fb-pixel Skip to main content

In August 2008, Dana Giordano was a 14-year-old Jersey girl who summered on the Cape. She was a thin, lanky kid who loved to play soccer and ice hockey.

“One day I couldn’t button my shorts, and I thought it was because I was finally gaining weight,” says Giordano, now a 27-year-old Boston Athletic Association High Performance athlete and an Olympic hopeful in the 5,000 meters. “I was so excited, because I didn’t want to be a skinny kid anymore.”

She was on a trip to Nantucket when she got a piercing bellyache that wouldn’t go away. After doctors took X-rays and blood tests, they rushed her to Children’s Hospital in Boston. She had no idea there was a 5½-pound cancerous tumor growing in her body.


“They told me that I had a large, melon-sized ovarian teratoma — like a little football or something,” she says.

Giordano was scared. Her grandmother had died from ovarian cancer eight years earlier.

Doctors performed emergency surgery to remove the tumor, which they took a photo of.

“It was disgusting,” she says. “I didn’t look at that picture again for 10 years.”

She was left with a 9-inch vertical scar from above her belly button down. It was a difficult recovery, but it became motivation to make every day count.

“I understood that my life had changed forever,” she says. “Every time you get a CAT scan or MRI or ultrasound, you’re nervous that you’re going to have another reoccurrence of something.”

Giordano is part of the BAA's High Performance team.
Giordano is part of the BAA's High Performance team.Stan Grossfeld/ Globe Staff

She started high school in Bernardsville, N.J., the girl who couldn’t carry her books because of weight restrictions. (“I had to leave a separate textbook in every classroom,” she says.) The freshman soccer coach didn’t want to play her in her weakened condition. She was benched.

“I just sat at home alone and watched YouTube videos by myself every Friday night,” she says.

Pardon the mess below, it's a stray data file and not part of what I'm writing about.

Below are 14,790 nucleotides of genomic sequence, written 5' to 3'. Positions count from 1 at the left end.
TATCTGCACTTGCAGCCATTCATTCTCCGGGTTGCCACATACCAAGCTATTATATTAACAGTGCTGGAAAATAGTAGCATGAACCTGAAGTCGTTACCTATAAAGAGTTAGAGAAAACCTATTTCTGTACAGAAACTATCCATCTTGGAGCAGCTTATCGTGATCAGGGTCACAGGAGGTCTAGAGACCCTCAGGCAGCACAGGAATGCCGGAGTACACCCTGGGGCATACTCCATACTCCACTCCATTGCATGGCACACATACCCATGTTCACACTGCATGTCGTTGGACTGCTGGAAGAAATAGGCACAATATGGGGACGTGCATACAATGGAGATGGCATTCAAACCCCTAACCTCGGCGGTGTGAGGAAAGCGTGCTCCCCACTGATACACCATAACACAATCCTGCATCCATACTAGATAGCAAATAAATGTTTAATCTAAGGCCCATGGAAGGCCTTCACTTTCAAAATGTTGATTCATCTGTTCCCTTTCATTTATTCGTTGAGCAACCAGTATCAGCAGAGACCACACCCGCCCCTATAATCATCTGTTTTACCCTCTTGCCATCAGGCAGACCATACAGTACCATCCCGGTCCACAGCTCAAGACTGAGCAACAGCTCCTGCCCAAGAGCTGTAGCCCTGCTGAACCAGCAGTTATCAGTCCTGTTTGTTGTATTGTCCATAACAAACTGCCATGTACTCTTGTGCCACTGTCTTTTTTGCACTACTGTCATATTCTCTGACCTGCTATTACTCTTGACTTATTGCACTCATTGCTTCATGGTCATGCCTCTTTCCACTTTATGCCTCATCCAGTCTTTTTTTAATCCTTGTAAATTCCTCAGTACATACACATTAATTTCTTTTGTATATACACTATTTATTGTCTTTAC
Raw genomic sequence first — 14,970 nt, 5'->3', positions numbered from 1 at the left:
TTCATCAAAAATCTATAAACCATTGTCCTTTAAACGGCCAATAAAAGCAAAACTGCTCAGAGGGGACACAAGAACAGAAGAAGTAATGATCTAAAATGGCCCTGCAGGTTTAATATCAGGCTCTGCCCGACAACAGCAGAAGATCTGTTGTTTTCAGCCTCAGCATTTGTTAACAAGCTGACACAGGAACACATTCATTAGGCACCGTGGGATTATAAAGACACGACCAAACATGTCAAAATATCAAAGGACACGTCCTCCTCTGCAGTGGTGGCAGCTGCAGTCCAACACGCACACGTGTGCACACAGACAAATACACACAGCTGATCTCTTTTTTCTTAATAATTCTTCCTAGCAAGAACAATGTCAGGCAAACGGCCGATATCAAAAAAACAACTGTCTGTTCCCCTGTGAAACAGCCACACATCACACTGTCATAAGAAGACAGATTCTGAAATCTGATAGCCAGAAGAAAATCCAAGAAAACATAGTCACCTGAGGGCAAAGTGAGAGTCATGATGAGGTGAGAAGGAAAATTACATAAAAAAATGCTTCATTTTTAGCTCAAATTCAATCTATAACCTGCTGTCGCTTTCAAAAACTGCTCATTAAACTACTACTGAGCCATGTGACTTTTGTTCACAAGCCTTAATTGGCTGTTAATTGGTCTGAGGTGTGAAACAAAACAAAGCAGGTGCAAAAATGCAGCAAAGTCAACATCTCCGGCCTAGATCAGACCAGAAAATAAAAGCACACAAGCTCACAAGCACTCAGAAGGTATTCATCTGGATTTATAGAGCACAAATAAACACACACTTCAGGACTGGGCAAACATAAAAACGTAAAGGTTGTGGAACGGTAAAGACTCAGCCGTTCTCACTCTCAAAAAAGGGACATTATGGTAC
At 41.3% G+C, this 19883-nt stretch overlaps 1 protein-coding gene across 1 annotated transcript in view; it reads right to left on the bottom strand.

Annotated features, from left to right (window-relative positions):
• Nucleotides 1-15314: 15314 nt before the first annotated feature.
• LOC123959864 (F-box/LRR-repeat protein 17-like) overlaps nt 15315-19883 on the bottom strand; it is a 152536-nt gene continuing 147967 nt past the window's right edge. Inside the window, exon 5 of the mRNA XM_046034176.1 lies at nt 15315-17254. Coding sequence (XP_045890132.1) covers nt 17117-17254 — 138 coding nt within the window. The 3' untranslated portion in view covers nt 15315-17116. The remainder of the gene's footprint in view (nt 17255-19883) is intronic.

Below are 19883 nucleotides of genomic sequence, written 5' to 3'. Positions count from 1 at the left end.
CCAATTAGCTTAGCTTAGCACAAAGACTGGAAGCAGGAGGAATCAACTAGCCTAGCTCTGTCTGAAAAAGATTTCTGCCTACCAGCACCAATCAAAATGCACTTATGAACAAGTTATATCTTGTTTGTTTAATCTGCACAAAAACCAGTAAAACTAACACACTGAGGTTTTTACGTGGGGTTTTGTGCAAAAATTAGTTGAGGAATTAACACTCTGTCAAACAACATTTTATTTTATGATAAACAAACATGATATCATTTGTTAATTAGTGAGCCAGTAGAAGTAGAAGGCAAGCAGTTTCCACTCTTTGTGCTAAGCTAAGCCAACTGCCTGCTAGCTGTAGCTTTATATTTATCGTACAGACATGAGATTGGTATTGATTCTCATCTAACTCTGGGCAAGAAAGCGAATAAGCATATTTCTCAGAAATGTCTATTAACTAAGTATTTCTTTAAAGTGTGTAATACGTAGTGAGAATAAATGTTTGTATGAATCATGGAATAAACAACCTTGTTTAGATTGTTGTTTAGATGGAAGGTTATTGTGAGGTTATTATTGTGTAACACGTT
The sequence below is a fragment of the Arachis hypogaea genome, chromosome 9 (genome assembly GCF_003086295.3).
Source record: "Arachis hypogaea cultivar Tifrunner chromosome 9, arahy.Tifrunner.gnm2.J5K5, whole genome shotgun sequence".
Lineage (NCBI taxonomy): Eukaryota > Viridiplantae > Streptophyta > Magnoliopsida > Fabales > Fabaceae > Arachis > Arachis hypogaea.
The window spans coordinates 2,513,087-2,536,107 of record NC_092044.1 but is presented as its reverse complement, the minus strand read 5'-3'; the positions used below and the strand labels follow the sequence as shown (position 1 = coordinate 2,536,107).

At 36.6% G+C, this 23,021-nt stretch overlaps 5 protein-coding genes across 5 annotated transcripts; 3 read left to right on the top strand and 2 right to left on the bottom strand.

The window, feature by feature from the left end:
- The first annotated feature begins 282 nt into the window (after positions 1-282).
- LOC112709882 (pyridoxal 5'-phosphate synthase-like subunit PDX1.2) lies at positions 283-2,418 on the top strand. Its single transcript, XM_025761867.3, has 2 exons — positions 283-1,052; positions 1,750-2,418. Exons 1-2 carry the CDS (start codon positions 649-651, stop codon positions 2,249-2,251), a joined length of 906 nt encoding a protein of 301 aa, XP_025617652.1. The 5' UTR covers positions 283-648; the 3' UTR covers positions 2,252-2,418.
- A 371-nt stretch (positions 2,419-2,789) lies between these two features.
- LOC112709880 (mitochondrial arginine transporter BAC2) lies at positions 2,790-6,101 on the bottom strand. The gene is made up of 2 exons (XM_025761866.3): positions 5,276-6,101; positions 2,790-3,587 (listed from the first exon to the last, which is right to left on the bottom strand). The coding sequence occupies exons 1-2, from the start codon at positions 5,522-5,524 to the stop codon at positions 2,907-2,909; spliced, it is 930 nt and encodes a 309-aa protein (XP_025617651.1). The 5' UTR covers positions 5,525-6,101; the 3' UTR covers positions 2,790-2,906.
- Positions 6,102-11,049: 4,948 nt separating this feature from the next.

She had run track in middle school, but it was underwhelming and “nothing serious.” But she decided to focus her energy on running because she always felt it came to her naturally.

“It just clicked,” she says. “I made the state meet my first season, and from then on, it just progressed.”

At Bernards High School, she became an All-American in the 2-mile and 3,200 meters.

In 2009, she planned to run the Falmouth Road Race to raise money for Children’s Hospital, but weeks before the race, doctors found and removed a cyst on her remaining ovary. Although she couldn’t run, Giordano insisted on walking and jogging the 7-mile course and raised more than $10,000 for cancer research.

Giordano wants to be an inspiration to others.
Giordano wants to be an inspiration to others.Stan Grossfeld/ Globe Staff

She enrolled at Dartmouth and became a three-time All-American and seven-time Ivy League champion. But when she missed an invitation to the 2016 US Olympic Trials by one spot, it gnawed at her, even after she graduated and landed a job at Reebok.

For the next 2½ years, she couldn’t stop thinking about the Olympics, so she decided to quit her job and turn professional.

The abdominal scar from her surgery as a teenager serves as a motivational tool.
The abdominal scar from her surgery as a teenager serves as a motivational tool.Stan Grossfeld/ Globe Staff

Last year, Giordano set personal bests in the 5,000 meters (outdoors) and 1,500 meters (indoors). At The Track Meet in California in December, she finished fourth in the 5,000 meters, running a personal-best 15:18.06, which qualifies her for the Olympic Trials this year.

She knows that making the US team is a long shot.

“I’m betting on myself above all else,” she says. “I’ve always dreamt of representing my country at the highest level.”


She’s volunteered at Children’s Hospital since 2019, and helped coach cross-country runners at Buckingham Browne & Nichols. Last year, Giordano also started a podcast called “More Than Running,” which gives voice to underappreciated female athletes.

She says she wants to inspire others.

“When I used to look at my scar and talk about my story, I couldn’t do it without choking up and crying and being very emotional,” she says. “And now I’ve really found my voice and I just own it.”

Her coach loves her work ethic.

“She’s got a lot of heart and a lot of fight in the latter stages of races,” says Mark Carroll, BAA High Performance head coach. “Dana is rapidly improving over the last year, so I’d like to believe anything’s possible.”

Coach Mark Carroll (left) has a lot of faith in Giordano.
Coach Mark Carroll (left) has a lot of faith in Giordano.Stan Grossfeld/ Globe Staff

BAA runner Erika Kemp, the 2019 US 15K national champion, says her teammate is a strong woman.

“To have something like that when you’re 14 and insecure is the worst possible timing,” says Kemp. “To come out of that and have all this confidence and end up as a professional athlete, it’s amazing.”

Giordano says the scar gives her strength.

“I definitely feel inspired by it,” she says. “I’ve developed a certain level of confidence from knowing that I’ve come out stronger. I want people to own their scars and their flaws and become who they want to be.”

Stan Grossfeld can be reached at stanley.grossfeld@globe.com.